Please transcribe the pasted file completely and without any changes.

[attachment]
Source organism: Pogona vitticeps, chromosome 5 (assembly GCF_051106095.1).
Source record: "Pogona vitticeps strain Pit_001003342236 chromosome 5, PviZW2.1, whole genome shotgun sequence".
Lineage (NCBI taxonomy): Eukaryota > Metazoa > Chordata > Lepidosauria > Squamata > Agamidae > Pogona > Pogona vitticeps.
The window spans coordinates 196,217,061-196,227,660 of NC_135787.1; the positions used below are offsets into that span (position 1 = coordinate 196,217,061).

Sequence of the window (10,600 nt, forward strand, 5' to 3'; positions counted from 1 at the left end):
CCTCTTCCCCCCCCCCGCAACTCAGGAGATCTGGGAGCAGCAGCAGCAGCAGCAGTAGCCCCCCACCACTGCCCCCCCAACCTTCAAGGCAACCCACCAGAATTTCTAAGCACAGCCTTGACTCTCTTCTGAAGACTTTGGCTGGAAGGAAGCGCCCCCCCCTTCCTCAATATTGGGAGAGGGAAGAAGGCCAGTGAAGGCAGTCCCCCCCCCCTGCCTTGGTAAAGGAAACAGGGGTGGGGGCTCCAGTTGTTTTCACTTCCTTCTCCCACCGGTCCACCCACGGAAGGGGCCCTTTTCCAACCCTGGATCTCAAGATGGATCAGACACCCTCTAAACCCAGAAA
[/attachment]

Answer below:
Source organism: Pogona vitticeps, chromosome 5 (assembly GCF_051106095.1).
Source record: "Pogona vitticeps strain Pit_001003342236 chromosome 5, PviZW2.1, whole genome shotgun sequence".
Lineage (NCBI taxonomy): Eukaryota > Metazoa > Chordata > Lepidosauria > Squamata > Agamidae > Pogona > Pogona vitticeps.
The window spans coordinates 196,217,061-196,227,660 of NC_135787.1; the positions used below are offsets into that span (position 1 = coordinate 196,217,061).

Sequence of the window (10,600 nt, forward strand, 5' to 3'; positions counted from 1 at the left end):
CCTCTTCCCCCCCCCCGCAACTCAGGAGATCTGGGAGCAGCAGCAGCAGCAGCAGTAGCCCCCCACCACTGCCCCCCCAACCTTCAAGGCAACCCACCAGAATTTCTAAGCACAGCCTTGACTCTCTTCTGAAGACTTTGGCTGGAAGGAAGCGCCCCCCCCTTCCTCAATATTGGGAGAGGGAAGAAGGCCAGTGAAGGCAGTCCCCCCCCCCTGCCTTGGTAAAGGAAACAGGGGTGGGGGCTCCAGTTGTTTTCACTTCCTTCTCCCACCGGTCCACCCACGGAAGGGGCCCTTTTCCAACCCTGGATCTCAAGATGGATCAGACACCCTCTAAACCCAGAAA